saying they're cold or tired due to boredom, you can try a different activity,
but usually it's better to call it a night. Astronomy is normally interesting
enough that beginners won't say they've had enough unless they've really had
Beginners and Positive Reinforcement
Beginners need positive reinforcement when approaching new things. An example of what not to do is this: One father was initiating his 11-year-old into the wonders of the universe. The child took control of the telescope, quickly found a bright object near the horizon, and announced "I found Venus!" The father peered into the eyepiece and ruined his dark adaptation on a street light at 45X. He then spent some time impressing on the child how stupid it was to point a telescope at a street light, and how anyone ought to be able to tell the difference between a street light and Venus. Strangely, the child never seemed to show any interest in astronomy after that night. Things might have turned out better if, instead of emphasizing the child's shortcomings, the father had emphasized the positive. Imagine the child's reaction if the father had said "Well, it's not Venus, but it is a street light. It's in focus, and beautifully centered in the eyepiece. I'm sure you'll do just as well on the planets - let's find one together."
Lets Get Started
One good way to start beginners is to make Astronomy part of other activities. For example, walks are particularly good for this. During walks at dusk or in the evening, look at the moon. Pick out the bright stars and planets, and the constellations if they're visible. If you take walks most evenings, watch the changing positions of the planets, particularly during conjunctions. Vacations are also good times for Astronomy. Trips to the beach or camping offer many opportunities for combining astronomy with other family activities.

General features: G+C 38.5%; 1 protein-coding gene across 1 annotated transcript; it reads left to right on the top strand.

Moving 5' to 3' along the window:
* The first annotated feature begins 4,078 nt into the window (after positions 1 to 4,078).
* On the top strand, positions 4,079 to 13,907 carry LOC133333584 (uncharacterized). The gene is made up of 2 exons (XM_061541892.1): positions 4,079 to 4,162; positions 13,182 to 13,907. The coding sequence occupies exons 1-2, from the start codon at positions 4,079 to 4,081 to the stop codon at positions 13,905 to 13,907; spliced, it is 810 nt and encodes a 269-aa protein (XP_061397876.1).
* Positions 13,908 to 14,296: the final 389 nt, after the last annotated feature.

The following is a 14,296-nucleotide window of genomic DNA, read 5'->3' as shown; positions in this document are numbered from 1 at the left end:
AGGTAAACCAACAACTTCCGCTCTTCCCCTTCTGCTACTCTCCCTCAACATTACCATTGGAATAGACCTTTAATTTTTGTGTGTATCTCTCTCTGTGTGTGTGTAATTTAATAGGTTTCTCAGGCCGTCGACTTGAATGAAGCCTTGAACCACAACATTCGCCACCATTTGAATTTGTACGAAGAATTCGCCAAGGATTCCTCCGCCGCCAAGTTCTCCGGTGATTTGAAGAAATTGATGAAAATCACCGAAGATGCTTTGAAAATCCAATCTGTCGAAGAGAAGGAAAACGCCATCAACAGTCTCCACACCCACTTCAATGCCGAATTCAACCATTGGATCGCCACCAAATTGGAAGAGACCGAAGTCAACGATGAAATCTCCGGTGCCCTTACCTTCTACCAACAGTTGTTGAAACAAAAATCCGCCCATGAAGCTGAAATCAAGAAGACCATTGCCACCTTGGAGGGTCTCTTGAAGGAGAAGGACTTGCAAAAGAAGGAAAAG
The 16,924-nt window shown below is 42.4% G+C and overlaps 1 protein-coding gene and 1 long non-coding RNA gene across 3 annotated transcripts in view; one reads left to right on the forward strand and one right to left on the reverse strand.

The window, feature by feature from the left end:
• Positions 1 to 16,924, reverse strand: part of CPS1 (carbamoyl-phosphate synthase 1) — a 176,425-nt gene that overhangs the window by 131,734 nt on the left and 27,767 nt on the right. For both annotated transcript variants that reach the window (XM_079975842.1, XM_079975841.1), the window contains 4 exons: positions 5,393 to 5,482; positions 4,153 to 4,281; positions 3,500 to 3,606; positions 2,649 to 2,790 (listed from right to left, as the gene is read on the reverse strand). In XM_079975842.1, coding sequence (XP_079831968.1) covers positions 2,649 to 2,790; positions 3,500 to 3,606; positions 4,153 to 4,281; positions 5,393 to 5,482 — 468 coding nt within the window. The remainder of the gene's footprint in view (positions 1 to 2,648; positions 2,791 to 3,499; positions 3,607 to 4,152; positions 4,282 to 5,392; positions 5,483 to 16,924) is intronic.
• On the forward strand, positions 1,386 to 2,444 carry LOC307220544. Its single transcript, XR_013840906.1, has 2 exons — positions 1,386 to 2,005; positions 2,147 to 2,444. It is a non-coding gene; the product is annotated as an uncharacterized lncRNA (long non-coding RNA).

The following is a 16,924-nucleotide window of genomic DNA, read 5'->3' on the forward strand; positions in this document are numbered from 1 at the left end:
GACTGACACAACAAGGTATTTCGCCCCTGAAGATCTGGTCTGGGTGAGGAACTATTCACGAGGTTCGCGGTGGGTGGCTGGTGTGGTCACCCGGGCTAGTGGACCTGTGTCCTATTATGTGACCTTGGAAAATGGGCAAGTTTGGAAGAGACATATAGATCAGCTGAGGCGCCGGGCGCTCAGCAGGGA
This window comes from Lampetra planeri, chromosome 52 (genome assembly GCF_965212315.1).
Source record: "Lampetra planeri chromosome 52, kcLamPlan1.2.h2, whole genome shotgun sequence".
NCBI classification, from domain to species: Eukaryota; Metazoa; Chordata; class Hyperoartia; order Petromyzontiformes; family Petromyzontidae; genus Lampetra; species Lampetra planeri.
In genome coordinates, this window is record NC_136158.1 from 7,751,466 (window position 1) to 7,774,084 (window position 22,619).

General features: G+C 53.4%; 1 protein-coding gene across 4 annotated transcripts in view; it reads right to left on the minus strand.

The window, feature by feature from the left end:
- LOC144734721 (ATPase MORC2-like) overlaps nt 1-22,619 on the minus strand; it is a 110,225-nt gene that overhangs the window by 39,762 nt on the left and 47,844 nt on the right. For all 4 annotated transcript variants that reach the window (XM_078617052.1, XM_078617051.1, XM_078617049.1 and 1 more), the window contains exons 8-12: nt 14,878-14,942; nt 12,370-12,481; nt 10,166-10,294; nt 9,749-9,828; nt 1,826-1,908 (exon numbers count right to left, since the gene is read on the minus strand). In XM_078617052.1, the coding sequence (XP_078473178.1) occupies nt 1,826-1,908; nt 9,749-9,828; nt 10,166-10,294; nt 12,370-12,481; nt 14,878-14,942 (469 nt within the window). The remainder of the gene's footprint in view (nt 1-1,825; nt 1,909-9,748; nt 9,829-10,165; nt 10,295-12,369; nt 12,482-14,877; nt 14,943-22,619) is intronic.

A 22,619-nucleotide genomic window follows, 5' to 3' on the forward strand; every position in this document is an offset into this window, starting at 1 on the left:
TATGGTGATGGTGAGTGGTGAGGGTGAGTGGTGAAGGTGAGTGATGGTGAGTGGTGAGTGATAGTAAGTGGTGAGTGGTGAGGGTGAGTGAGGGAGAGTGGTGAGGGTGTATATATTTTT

Mythology forms a good basis for introducing astronomy to children (and some adults! see Constellations.) You can tell the stories, then go out and find that constellation. There are many Greek myths and legends concerning the heavens, and they can be told during the seasons when the appropriate constellations are visible. Describe the labors of Hercules during the summer and the story of Orion during the winter.
Here's a quick list of activities which can be good for Astronomy:
Watching moon phases;
lunar and solar eclipses;
putting up glow-in-the-dark constellations in a bedroom;
Also, making a telescope, calendars, attending star parties, and the study of paleoastronomy (learning about astronomy in ancient times) can work well. There are many more, but these will give you a place to start, and some ideas about where to go next.
Well that is
about it! You have enough resources to get started enjoying the night
sky together. So get out your telescopes and enjoy the vastness that the
universe has to offer. To get you started, visit the What's Up Astronomy
store for kits
or for an Atlas
to get you started. Have fun and may all your skies be dark!
Portions of this page were taken from Jon and Kathleen Stewart-Taylor's
article "Family Astronomy" and are copyright © 1996 Jon and
Kathleen Stewart-Taylor (see http://www.novac.com/Jon/RA/ra.family.html
for more information).